In a recent sales workshop a participant asked us for some help to solve a problem that perplexed her. We asked for some context before she asked her question. Here is the scenario she (we’ll call her Sally to protect her identity) painted for us rather graphically. Have you ever found yourself in this situation?
Sally sells a product that helps Sales Vice Presidents increase the productivity and effectiveness of their sales organizations. She has had several in-depth and lengthy conversations both in person and by telephone with the Sales Vice President of a prospective customer over several weeks. Based on the responses she received she thought she had received several buying signals. The most recent one was last week when the Sales Vice President asked her for a detailed proposal and pricing. He stated that he needed it by Friday for a meeting the following Monday with his CEO. The sales representative, who was eager to meet the requested deadline, submitted it to the Sales Vice President a day early (Thursday AM). Surely, she explained to us, this would garner her respect because she beat the deadline.
Now that we understand the context, we asked, “What’s the problem?” Sally stated that it’s been two weeks since she submitted the proposal and pricing and 3 days since the Sales Vice President met with the CEO and she still has not heard anything. She asked politely “what should I do now”?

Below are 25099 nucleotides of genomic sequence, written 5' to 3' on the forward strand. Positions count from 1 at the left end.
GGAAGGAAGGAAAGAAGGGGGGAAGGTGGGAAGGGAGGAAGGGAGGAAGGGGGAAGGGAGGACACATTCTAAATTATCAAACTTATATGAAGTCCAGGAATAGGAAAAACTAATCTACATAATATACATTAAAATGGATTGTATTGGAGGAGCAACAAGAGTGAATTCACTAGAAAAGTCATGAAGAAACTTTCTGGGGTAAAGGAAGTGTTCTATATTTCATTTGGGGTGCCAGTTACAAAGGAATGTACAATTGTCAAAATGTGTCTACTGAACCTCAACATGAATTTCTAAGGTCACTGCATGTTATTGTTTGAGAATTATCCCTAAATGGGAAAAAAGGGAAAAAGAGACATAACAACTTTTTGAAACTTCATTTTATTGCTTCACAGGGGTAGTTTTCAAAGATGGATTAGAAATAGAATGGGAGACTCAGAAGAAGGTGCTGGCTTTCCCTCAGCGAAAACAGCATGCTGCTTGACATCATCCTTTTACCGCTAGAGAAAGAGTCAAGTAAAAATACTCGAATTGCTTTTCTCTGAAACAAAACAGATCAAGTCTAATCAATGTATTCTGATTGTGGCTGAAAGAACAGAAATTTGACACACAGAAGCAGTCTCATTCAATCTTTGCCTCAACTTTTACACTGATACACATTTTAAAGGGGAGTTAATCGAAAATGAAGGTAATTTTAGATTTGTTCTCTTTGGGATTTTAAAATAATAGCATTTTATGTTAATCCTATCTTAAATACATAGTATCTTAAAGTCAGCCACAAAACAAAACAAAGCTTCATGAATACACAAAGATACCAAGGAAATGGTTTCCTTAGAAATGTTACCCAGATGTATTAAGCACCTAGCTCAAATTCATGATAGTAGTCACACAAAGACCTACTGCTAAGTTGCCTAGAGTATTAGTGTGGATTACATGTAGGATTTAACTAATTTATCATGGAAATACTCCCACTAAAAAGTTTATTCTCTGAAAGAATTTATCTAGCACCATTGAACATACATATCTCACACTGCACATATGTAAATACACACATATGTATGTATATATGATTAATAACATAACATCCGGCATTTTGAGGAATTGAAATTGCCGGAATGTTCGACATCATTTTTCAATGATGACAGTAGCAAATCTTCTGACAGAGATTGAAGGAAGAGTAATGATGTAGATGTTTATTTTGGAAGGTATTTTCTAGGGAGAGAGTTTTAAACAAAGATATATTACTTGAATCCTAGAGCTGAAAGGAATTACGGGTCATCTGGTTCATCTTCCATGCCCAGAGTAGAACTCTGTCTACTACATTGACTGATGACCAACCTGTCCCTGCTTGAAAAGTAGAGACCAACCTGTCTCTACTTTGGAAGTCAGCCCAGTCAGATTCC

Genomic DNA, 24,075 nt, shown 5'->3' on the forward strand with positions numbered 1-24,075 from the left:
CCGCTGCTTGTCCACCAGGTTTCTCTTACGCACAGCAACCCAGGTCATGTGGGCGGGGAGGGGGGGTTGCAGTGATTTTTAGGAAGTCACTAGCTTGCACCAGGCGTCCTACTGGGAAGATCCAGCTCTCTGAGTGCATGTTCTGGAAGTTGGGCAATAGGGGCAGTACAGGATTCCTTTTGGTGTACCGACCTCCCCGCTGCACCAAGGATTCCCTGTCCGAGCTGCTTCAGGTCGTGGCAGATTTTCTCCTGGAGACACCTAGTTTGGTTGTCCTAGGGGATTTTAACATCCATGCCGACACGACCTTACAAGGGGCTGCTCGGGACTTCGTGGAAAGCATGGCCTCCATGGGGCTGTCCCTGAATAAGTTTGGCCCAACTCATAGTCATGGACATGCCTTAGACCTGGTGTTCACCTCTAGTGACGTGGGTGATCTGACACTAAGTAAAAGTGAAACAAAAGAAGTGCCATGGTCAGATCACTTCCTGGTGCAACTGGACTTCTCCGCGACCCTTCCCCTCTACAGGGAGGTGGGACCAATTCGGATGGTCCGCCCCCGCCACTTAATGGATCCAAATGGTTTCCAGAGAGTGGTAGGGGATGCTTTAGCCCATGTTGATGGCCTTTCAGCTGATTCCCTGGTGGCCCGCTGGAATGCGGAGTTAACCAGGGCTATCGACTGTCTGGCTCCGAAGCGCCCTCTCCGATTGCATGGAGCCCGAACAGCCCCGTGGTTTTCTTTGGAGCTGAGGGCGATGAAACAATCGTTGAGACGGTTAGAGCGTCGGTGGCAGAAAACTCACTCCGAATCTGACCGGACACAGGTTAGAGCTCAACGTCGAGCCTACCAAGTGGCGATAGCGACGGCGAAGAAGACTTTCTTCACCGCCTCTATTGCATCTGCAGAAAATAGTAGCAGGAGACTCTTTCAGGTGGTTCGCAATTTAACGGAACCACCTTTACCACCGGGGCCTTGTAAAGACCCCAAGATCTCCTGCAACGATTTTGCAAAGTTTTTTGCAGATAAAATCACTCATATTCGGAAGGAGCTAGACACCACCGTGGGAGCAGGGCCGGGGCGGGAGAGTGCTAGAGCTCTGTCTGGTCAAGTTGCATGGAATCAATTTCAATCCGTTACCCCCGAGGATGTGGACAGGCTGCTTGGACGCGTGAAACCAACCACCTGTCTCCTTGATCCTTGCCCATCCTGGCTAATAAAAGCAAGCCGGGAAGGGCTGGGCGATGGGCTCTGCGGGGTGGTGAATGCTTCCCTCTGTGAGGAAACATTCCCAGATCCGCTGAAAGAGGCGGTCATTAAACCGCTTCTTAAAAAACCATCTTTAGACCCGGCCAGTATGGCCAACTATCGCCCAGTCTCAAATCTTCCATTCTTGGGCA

The question that Sally posed is an interesting but not uncommon question. It’s one that we hear a lot. We responded, “Before we answer we need to ask you a few questions.”
- Did the Sales Vice President ask you to review the proposal and pricing with him after you submitted it?
- Did the Sales Vice President tell you when he would review the proposal and pricing?
- Did the Sales Vice President tell you when he would get back to you?
- When the Sales Vice President asked you for the proposal and pricing did you ask him for a commitment?
Her response was a blank stare followed by “I really messed up didn’t I”?
Before we could reply Sally went on to tell us the following. “I realize now that when the sales Vice President asked for a proposal and pricing that I should have asked for a commitment from him. We nodded and she continued, looking back in hindsight it would have been easy for me to say “if I get you the proposal and pricing on Thursday could we schedule 15 minutes on Friday to review it quickly and answer any questions”?
We nodded once again and responded –“great, is there anything else you could have considered”? Sally paused and responded, “Yes, I could have set-up a follow-up call with him on Tuesday after he met with the CEO to learn of the outcome of the meeting and discuss next steps.”
Sally then went on to thank us profusely for our help when in reality all we did was help her think through what happened and create her own solution.
Sally’s experience is a good reminder to all of us in sales. It’s easy to forget to ask for a commitment when a buying influence asks you to do something–especially when it appears to be reasonable, prudent and logical. When buying influences ask a sales representative for something it’s the perfect time to ask for something in return. Failure to do so places the sales opportunity in limbo with neither party understanding the next step. The result is a stalled opportunity. Savvy sellers always ask for a commitment to ensure the sales opportunity is moving forward and to validate that the buying influence is as vested in moving forward as the sales professional.